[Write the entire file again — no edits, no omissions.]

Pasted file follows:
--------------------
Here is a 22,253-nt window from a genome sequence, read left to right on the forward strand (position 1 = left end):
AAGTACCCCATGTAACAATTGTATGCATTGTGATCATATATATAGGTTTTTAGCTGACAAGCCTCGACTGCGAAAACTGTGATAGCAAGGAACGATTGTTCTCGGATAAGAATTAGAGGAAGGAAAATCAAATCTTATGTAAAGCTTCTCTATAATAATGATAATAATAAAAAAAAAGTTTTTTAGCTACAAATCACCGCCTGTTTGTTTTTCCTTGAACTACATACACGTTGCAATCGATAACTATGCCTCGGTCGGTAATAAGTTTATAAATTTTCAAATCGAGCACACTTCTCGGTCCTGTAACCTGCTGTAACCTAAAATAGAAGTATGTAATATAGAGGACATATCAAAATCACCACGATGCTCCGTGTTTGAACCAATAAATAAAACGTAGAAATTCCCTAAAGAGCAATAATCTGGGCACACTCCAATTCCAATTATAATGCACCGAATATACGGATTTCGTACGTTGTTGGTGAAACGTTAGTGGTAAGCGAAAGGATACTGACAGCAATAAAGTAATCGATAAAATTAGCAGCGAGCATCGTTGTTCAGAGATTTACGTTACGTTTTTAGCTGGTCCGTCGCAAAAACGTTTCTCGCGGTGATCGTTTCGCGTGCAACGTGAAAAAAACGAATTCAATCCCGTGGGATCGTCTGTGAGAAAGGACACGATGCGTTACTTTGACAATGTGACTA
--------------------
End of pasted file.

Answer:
Here is a 22,253-nt window from a genome sequence, read left to right on the forward strand (position 1 = left end):
AAGTACCCCATGTAACAATTGTATGCATTGTGATCATATATATAGGTTTTTAGCTGACAAGCCTCGACTGCGAAAACTGTGATAGCAAGGAACGATTGTTCTCGGATAAGAATTAGAGGAAGGAAAATCAAATCTTATGTAAAGCTTCTCTATAATAATGATAATAATAAAAAAAAAGTTTTTTAGCTACAAATCACCGCCTGTTTGTTTTTCCTTGAACTACATACACGTTGCAATCGATAACTATGCCTCGGTCGGTAATAAGTTTATAAATTTTCAAATCGAGCACACTTCTCGGTCCTGTAACCTGCTGTAACCTAAAATAGAAGTATGTAATATAGAGGACATATCAAAATCACCACGATGCTCCGTGTTTGAACCAATAAATAAAACGTAGAAATTCCCTAAAGAGCAATAATCTGGGCACACTCCAATTCCAATTATAATGCACCGAATATACGGATTTCGTACGTTGTTGGTGAAACGTTAGTGGTAAGCGAAAGGATACTGACAGCAATAAAGTAATCGATAAAATTAGCAGCGAGCATCGTTGTTCAGAGATTTACGTTACGTTTTTAGCTGGTCCGTCGCAAAAACGTTTCTCGCGGTGATCGTTTCGCGTGCAACGTGAAAAAAACGAATTCAATCCCGTGGGATCGTCTGTGAGAAAGGACACGATGCGTTACTTTGACAATGTGACTA